Another 6.6 million square feet of office product is expected to be delivered by 2018, including the 2.6 million-square-foot 30 Hudson Yards, and 1 Manhattan West and 2 Manhattan West, which total around 4 million square feet. While it may seem like a great deal of office space is under construction, the total amount underway represents just 2.6 percent — or 11.64 million square feet — of Manhattan’s existing inventory.

“The outlook for financial services activity in Midtown has begun to slowly improve, with the sector recording small but noticeable gains in employment,” said Riguardi. “Year-over-year, financial services jobs grew 1.7 percent in September and some of New York’s largest banks are back in the market. High-end financial services firms, including an increasing number of foreign funds, will continue to view the Plaza District as one of the premier locations in New York.”

The fall 2014 Skyline Review reported that average asking rental rates for Midtown trophy product have risen steadily during the past year. The submarket continued to post trophy rents above $90 per square foot, after exceeding that figure six months ago for the first time since spring 2008. Midtown trophy rates rose slightly to $90.73 per square foot in fall 2014, increasing less than 1.0 percent from $90.49 per square foot six months earlier. The submarket saw trophy rents expand 5.3 percent from $86.16 per square feet one year earlier.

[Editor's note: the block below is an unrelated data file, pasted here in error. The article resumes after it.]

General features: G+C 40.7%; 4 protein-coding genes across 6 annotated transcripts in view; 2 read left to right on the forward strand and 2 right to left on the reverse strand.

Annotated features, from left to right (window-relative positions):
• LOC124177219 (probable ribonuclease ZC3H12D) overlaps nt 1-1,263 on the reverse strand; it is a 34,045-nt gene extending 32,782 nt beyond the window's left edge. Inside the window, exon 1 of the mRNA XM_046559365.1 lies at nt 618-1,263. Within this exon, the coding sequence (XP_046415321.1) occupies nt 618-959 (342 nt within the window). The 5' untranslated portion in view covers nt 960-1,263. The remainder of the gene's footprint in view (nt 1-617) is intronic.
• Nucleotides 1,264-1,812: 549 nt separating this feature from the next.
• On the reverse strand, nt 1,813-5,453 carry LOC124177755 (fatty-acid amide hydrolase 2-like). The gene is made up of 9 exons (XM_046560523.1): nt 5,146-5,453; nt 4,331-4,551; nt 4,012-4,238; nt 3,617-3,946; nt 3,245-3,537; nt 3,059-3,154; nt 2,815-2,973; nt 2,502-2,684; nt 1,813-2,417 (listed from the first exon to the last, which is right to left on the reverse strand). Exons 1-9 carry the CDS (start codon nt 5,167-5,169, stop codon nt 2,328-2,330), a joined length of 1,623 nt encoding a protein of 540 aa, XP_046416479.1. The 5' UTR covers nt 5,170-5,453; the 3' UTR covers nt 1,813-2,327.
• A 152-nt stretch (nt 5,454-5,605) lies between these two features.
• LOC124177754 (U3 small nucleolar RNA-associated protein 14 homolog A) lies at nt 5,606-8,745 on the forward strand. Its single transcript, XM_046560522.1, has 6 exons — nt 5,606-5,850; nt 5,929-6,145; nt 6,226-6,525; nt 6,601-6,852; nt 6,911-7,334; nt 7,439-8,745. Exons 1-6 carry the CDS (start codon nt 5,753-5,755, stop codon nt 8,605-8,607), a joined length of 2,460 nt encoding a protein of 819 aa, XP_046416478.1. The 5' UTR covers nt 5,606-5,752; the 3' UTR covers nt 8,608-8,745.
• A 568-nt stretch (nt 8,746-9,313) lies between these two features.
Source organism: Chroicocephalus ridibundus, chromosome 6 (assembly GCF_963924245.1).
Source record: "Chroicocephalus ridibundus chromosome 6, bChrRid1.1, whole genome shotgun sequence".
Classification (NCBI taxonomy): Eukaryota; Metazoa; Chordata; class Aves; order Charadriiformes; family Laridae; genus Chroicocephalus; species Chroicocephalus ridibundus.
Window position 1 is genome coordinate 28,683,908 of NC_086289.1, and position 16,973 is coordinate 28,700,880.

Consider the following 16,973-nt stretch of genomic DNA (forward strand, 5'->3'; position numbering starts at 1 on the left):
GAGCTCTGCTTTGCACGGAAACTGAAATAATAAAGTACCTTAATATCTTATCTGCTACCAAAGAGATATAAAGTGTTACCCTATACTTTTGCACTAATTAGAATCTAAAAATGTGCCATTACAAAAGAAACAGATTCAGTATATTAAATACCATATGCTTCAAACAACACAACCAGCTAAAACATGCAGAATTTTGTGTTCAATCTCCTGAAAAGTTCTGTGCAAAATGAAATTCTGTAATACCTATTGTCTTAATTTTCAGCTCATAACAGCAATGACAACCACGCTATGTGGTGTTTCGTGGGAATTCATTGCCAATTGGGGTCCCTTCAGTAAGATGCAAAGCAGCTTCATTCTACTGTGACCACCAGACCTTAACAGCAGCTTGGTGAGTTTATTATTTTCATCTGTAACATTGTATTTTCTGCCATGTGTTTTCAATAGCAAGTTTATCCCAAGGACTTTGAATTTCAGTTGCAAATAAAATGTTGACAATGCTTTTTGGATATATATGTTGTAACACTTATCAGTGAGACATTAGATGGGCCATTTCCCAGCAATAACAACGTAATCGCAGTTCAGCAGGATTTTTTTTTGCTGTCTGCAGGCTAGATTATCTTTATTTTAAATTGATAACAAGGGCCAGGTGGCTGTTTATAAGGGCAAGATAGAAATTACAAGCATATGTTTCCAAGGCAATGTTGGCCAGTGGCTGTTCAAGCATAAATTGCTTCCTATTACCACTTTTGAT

Jones Lang LaSalle's Skyline Review is a proprietary report that analyzes the premier buildings in Midtown and Downtown Manhattan — those buildings that truly move the market. The company's New York Skyline Review includes buildings that meet one or more of the following criteria: built or significant renovations since 1985, high-profile location, recognized tenant profile and/or architectural significance. Some buildings do not appear in the New York Skyline Review but are tracked for statistical purposes as part of the inventory of trophy buildings.

JLL is a leader in the New York tri-state commercial real estate market, with more than 1,600 of the most recognized industry experts offering brokerage, capital markets, property/facilities management, consulting, and project and development services. In 2013, the New York tri-state team completed approximately 25.9 million square feet in lease transactions, arranged capital markets transactions valued at $2.1 billion, managed projects valued at nearly $7.0 billion, and oversaw a property and facilities management portfolio of 95.3 million square feet and an agency leasing portfolio of 67.0 million square feet.

About JLL
JLL (NYSE: JLL) is a professional services and investment management firm offering specialized real estate services to clients seeking increased value by owning, occupying and investing in real estate. With annual fee revenue of $4.0 billion and gross revenue of $4.5 billion, JLL has more than 200 corporate offices, operates in 75 countries and has a global workforce of approximately 53,000. On behalf of its clients, the firm provides management and real estate outsourcing services for a property portfolio of 3.0 billion square feet, or 280.0 million square meters, and completed $99.0 billion in sales, acquisitions and finance transactions in 2013. Its investment management business, LaSalle Investment Management, has $53.0 billion of real estate assets under management. JLL is the brand name, and a registered trademark, of Jones Lang LaSalle Incorporated. For further information, visit​